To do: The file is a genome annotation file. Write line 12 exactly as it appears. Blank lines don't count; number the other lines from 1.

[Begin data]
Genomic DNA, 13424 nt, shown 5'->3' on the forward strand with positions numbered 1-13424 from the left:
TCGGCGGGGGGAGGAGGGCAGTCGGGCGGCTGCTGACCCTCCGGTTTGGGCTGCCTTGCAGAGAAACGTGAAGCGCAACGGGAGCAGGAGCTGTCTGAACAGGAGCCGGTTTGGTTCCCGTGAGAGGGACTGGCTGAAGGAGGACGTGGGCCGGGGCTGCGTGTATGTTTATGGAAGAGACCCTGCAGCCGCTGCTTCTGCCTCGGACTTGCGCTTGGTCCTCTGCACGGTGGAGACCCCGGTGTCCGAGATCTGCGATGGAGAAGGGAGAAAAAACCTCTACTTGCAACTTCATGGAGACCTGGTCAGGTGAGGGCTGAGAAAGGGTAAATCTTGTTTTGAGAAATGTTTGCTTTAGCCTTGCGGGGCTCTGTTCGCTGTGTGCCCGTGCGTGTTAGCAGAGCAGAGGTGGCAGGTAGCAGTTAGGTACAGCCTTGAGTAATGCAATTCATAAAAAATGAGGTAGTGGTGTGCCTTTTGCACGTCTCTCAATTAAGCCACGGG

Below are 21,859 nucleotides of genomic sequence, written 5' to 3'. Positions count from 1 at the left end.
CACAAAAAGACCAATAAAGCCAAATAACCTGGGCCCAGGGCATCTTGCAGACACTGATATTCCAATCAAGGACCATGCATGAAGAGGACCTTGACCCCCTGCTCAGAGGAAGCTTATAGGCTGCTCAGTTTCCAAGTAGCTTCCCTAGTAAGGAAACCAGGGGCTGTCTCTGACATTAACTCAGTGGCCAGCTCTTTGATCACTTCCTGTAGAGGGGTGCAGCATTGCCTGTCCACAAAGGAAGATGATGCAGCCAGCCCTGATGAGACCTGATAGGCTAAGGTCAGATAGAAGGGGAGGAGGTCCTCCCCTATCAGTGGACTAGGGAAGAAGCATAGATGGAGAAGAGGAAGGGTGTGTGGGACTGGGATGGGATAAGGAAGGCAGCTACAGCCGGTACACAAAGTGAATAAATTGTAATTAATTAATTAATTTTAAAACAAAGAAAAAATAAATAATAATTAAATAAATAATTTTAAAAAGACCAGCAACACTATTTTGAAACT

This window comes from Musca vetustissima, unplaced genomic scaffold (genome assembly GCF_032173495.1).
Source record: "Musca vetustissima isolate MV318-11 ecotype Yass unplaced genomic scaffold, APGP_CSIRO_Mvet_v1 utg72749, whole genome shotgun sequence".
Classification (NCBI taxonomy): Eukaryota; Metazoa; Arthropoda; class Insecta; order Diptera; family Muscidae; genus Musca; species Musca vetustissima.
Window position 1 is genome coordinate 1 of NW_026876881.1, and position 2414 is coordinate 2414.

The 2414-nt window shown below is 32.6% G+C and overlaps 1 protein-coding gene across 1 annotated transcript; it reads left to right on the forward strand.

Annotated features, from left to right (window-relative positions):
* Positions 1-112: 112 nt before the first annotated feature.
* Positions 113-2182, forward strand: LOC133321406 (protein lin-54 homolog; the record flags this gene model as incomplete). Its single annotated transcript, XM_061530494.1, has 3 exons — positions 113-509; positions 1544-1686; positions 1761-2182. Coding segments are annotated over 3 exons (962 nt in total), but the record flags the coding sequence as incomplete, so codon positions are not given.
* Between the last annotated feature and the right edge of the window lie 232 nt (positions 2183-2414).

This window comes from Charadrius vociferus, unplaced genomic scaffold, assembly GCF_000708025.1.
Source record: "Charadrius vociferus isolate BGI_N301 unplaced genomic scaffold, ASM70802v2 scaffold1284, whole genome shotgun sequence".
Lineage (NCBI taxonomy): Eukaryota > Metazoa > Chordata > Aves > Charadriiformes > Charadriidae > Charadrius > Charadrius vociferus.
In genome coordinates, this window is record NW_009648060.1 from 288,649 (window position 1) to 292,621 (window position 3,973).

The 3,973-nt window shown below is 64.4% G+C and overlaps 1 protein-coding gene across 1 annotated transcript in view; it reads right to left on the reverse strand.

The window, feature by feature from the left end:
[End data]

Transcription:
* Positions 113-2182, forward strand: LOC133321406 (protein lin-54 homolog; the record flags this gene model as incomplete). Its single annotated transcript, XM_061530494.1, has 3 exons — positions 113-509; positions 1544-1686; positions 1761-2182. Coding segments are annotated over 3 exons (962 nt in total), but the record flags the coding sequence as incomplete, so codon positions are not given.